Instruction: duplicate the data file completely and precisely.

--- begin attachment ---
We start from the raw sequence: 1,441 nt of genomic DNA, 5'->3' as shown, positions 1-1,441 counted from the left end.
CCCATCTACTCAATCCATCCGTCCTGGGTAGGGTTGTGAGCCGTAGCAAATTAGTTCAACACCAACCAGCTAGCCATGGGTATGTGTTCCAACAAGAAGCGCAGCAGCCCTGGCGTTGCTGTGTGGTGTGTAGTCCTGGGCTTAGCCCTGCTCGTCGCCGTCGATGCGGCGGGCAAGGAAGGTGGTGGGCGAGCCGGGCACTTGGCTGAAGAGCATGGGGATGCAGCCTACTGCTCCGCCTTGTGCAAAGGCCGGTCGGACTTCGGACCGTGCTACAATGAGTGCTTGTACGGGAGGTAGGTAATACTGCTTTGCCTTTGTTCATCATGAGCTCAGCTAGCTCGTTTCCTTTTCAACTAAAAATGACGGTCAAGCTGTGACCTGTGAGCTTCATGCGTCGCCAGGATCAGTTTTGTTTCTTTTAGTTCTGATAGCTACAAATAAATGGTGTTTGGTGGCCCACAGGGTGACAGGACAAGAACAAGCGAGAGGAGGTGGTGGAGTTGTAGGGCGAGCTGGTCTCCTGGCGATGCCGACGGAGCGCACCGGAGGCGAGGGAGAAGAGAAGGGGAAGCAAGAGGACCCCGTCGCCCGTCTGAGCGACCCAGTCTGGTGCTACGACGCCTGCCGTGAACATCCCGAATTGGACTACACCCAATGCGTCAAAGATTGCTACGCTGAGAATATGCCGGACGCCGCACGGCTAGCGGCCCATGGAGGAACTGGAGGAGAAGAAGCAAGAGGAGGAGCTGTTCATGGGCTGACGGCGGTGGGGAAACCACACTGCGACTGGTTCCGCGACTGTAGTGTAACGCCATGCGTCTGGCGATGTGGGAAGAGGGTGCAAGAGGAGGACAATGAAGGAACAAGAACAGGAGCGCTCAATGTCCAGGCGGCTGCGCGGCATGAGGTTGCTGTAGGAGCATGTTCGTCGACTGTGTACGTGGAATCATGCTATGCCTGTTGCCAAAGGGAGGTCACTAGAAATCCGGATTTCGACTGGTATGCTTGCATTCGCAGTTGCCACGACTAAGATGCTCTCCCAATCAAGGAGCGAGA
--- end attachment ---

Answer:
We start from the raw sequence: 1,441 nt of genomic DNA, 5'->3' as shown, positions 1-1,441 counted from the left end.
CCCATCTACTCAATCCATCCGTCCTGGGTAGGGTTGTGAGCCGTAGCAAATTAGTTCAACACCAACCAGCTAGCCATGGGTATGTGTTCCAACAAGAAGCGCAGCAGCCCTGGCGTTGCTGTGTGGTGTGTAGTCCTGGGCTTAGCCCTGCTCGTCGCCGTCGATGCGGCGGGCAAGGAAGGTGGTGGGCGAGCCGGGCACTTGGCTGAAGAGCATGGGGATGCAGCCTACTGCTCCGCCTTGTGCAAAGGCCGGTCGGACTTCGGACCGTGCTACAATGAGTGCTTGTACGGGAGGTAGGTAATACTGCTTTGCCTTTGTTCATCATGAGCTCAGCTAGCTCGTTTCCTTTTCAACTAAAAATGACGGTCAAGCTGTGACCTGTGAGCTTCATGCGTCGCCAGGATCAGTTTTGTTTCTTTTAGTTCTGATAGCTACAAATAAATGGTGTTTGGTGGCCCACAGGGTGACAGGACAAGAACAAGCGAGAGGAGGTGGTGGAGTTGTAGGGCGAGCTGGTCTCCTGGCGATGCCGACGGAGCGCACCGGAGGCGAGGGAGAAGAGAAGGGGAAGCAAGAGGACCCCGTCGCCCGTCTGAGCGACCCAGTCTGGTGCTACGACGCCTGCCGTGAACATCCCGAATTGGACTACACCCAATGCGTCAAAGATTGCTACGCTGAGAATATGCCGGACGCCGCACGGCTAGCGGCCCATGGAGGAACTGGAGGAGAAGAAGCAAGAGGAGGAGCTGTTCATGGGCTGACGGCGGTGGGGAAACCACACTGCGACTGGTTCCGCGACTGTAGTGTAACGCCATGCGTCTGGCGATGTGGGAAGAGGGTGCAAGAGGAGGACAATGAAGGAACAAGAACAGGAGCGCTCAATGTCCAGGCGGCTGCGCGGCATGAGGTTGCTGTAGGAGCATGTTCGTCGACTGTGTACGTGGAATCATGCTATGCCTGTTGCCAAAGGGAGGTCACTAGAAATCCGGATTTCGACTGGTATGCTTGCATTCGCAGTTGCCACGACTAAGATGCTCTCCCAATCAAGGAGCGAGA